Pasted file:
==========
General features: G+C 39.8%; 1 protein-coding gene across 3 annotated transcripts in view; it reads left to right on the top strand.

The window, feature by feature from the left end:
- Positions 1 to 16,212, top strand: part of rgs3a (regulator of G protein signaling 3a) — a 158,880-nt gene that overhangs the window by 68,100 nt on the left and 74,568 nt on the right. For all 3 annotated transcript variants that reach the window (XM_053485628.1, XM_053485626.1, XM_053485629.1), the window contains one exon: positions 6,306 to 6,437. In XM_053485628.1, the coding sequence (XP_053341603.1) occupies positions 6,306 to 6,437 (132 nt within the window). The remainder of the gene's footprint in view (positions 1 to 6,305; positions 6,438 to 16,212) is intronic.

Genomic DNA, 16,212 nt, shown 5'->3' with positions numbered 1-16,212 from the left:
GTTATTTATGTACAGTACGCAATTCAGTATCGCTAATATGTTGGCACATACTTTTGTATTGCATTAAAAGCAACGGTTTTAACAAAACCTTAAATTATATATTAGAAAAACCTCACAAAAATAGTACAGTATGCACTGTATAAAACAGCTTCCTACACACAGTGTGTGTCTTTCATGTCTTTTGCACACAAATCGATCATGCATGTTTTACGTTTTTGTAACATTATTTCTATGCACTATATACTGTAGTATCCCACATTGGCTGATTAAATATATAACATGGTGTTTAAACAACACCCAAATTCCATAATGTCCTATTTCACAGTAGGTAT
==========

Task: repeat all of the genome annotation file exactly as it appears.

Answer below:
General features: G+C 39.8%; 1 protein-coding gene across 3 annotated transcripts in view; it reads left to right on the top strand.

The window, feature by feature from the left end:
- Positions 1 to 16,212, top strand: part of rgs3a (regulator of G protein signaling 3a) — a 158,880-nt gene that overhangs the window by 68,100 nt on the left and 74,568 nt on the right. For all 3 annotated transcript variants that reach the window (XM_053485628.1, XM_053485626.1, XM_053485629.1), the window contains one exon: positions 6,306 to 6,437. In XM_053485628.1, the coding sequence (XP_053341603.1) occupies positions 6,306 to 6,437 (132 nt within the window). The remainder of the gene's footprint in view (positions 1 to 6,305; positions 6,438 to 16,212) is intronic.

Genomic DNA, 16,212 nt, shown 5'->3' with positions numbered 1-16,212 from the left:
GTTATTTATGTACAGTACGCAATTCAGTATCGCTAATATGTTGGCACATACTTTTGTATTGCATTAAAAGCAACGGTTTTAACAAAACCTTAAATTATATATTAGAAAAACCTCACAAAAATAGTACAGTATGCACTGTATAAAACAGCTTCCTACACACAGTGTGTGTCTTTCATGTCTTTTGCACACAAATCGATCATGCATGTTTTACGTTTTTGTAACATTATTTCTATGCACTATATACTGTAGTATCCCACATTGGCTGATTAAATATATAACATGGTGTTTAAACAACACCCAAATTCCATAATGTCCTATTTCACAGTAGGTAT